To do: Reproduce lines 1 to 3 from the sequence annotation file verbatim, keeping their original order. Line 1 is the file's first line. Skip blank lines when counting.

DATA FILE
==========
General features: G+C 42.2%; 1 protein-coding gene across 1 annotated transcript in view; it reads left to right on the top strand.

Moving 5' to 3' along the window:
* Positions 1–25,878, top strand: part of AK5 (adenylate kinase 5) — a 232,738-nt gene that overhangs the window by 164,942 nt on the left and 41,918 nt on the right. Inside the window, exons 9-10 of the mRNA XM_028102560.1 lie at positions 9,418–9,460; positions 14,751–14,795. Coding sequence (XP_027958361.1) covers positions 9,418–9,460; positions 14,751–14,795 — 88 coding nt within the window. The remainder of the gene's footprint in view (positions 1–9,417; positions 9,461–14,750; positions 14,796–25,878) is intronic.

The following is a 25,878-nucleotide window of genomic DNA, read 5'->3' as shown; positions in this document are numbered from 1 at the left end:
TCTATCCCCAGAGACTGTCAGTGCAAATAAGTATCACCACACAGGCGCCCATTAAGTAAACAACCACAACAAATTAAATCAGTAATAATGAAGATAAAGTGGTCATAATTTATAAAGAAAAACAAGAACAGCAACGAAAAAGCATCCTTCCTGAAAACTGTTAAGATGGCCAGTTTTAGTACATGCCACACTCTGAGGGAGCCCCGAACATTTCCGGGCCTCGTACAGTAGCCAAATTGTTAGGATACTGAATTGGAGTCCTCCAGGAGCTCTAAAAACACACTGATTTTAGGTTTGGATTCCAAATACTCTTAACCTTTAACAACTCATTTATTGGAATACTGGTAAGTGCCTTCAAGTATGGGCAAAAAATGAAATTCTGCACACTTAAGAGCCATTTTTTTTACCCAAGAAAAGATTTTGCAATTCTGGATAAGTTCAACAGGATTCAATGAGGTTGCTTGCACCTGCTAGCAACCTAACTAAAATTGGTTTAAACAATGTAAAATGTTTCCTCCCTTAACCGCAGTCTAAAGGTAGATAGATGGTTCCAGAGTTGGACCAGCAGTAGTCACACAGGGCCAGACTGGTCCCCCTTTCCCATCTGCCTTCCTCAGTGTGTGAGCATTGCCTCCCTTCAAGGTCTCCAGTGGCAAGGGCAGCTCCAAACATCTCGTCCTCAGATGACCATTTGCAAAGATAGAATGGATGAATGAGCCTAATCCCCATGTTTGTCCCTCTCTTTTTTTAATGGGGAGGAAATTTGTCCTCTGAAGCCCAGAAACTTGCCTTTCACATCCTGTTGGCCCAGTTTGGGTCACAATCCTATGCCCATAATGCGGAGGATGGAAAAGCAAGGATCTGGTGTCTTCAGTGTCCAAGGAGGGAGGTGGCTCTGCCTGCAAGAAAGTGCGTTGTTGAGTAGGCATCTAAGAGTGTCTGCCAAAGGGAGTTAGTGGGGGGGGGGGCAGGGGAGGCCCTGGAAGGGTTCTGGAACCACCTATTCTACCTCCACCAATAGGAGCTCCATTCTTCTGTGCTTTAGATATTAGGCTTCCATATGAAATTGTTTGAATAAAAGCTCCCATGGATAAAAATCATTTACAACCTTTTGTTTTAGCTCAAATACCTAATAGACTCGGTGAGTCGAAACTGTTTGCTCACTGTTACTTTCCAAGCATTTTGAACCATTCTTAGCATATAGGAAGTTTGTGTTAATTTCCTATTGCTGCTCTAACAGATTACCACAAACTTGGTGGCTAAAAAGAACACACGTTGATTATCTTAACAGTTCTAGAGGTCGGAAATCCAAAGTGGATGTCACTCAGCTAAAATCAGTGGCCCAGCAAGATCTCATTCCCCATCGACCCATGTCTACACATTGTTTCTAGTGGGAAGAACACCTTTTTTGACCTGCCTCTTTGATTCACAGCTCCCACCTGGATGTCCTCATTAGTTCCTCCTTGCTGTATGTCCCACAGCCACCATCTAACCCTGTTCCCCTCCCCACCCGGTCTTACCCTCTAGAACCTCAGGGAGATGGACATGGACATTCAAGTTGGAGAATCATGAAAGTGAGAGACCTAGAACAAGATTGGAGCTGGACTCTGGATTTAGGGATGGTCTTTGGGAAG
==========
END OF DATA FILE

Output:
General features: G+C 42.2%; 1 protein-coding gene across 1 annotated transcript in view; it reads left to right on the top strand.

Moving 5' to 3' along the window:
* Positions 1–25,878, top strand: part of AK5 (adenylate kinase 5) — a 232,738-nt gene that overhangs the window by 164,942 nt on the left and 41,918 nt on the right. Inside the window, exons 9-10 of the mRNA XM_028102560.1 lie at positions 9,418–9,460; positions 14,751–14,795. Coding sequence (XP_027958361.1) covers positions 9,418–9,460; positions 14,751–14,795 — 88 coding nt within the window. The remainder of the gene's footprint in view (positions 1–9,417; positions 9,461–14,750; positions 14,796–25,878) is intronic.